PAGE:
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I've been thinking a lot about conflict on wikis recently. There's a wiki I've been watching (I won't name it) where it seems everyone is fighting with everyone else. There are groups on one side or the other of the argument, and no one is managing to calm things down. Obviously this is affecting the productivity of the community, as well as driving away those who can't stand the bickering. As I tried to think of ways to help them resolve their differences, I found a blog I wrote in 2011 that talked about how to resolve disputes. I'd like to share it with you now.

Duty calls
Wikis are all about groups of people coming together to build something. They grow best when people can work well together, agreeing on what the site should be and how to best build it. Wikis work because most people are good, and most edits are a positive addition to the project. Otherwise, we’d all be drowning in spam and vandalism, not building awesome sites!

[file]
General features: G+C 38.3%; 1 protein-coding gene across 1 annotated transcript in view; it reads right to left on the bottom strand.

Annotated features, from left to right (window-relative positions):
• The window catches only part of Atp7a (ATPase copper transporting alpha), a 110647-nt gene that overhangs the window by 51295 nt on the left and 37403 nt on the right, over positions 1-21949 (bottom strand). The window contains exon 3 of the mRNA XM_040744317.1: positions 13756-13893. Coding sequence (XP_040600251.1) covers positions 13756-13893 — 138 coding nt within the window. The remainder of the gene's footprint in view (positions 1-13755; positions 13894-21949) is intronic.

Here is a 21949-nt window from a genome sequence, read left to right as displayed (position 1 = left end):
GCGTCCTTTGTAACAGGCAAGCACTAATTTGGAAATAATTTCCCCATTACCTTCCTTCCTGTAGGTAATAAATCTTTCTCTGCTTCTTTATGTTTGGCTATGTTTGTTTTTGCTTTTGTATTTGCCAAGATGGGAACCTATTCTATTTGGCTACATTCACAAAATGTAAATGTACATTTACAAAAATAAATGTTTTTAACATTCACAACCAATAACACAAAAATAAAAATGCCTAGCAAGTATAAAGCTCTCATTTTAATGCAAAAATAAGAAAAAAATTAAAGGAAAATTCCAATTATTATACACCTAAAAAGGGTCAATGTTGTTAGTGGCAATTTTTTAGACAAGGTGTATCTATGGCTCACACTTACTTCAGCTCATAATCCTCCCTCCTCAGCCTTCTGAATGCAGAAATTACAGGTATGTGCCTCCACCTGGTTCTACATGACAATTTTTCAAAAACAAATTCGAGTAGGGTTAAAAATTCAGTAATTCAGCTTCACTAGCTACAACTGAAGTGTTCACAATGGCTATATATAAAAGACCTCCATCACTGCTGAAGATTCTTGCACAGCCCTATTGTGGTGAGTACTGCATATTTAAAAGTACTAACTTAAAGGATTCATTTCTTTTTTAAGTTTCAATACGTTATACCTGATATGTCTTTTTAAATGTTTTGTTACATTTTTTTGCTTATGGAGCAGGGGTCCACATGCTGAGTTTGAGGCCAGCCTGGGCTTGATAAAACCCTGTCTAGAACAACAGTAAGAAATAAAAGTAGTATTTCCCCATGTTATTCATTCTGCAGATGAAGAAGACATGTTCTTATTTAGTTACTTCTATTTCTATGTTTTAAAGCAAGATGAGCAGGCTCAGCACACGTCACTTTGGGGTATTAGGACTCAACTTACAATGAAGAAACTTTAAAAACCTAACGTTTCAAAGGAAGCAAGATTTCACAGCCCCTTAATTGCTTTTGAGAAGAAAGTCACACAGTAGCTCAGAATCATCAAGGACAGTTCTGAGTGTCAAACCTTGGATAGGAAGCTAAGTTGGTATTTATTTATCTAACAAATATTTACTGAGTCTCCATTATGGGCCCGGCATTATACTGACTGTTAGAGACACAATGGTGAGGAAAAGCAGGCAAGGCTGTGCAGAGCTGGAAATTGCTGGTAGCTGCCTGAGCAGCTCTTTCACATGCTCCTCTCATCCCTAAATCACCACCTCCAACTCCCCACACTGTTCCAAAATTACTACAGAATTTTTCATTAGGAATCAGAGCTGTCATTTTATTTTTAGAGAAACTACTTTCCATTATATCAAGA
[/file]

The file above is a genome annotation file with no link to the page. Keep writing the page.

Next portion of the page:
But every group will have its conflicts: disagreements over how things should be, arguments when participants can't get along, or someone causing a stir simply because they can. Each situation is different, but there are some general tips that can help everyone get through the difficulties.

Assume Good Faith

One of the earliest wiki principles was "Assume Good Faith". When we're disagreeing, it's easy to think the other person is being malicious or is trying to do harm. Usually though, they're genuinely trying to do what's right, but have a different opinion on exactly what that means. Knowing that they mean well can help us talk to each other in a way that helps solve the problem. For example, if someone comes to a wiki and blanks a page, it could mean they're trying to disrupt the project. But maybe they think the page is wrong or harmful and don't know that blanking isn't the right way to get it deleted. Maybe they don't realize that pressing that button will change the page for everyone and think their experiments only affect their own view (I've seen this happen!). Or maybe they're testing, and don't know how to return the page to its previous state after an accidental save. By assuming that they mean well, and trying to contact them to leave a friendly message, you might help someone develop from a confused newbie to an enthusiastic contributor.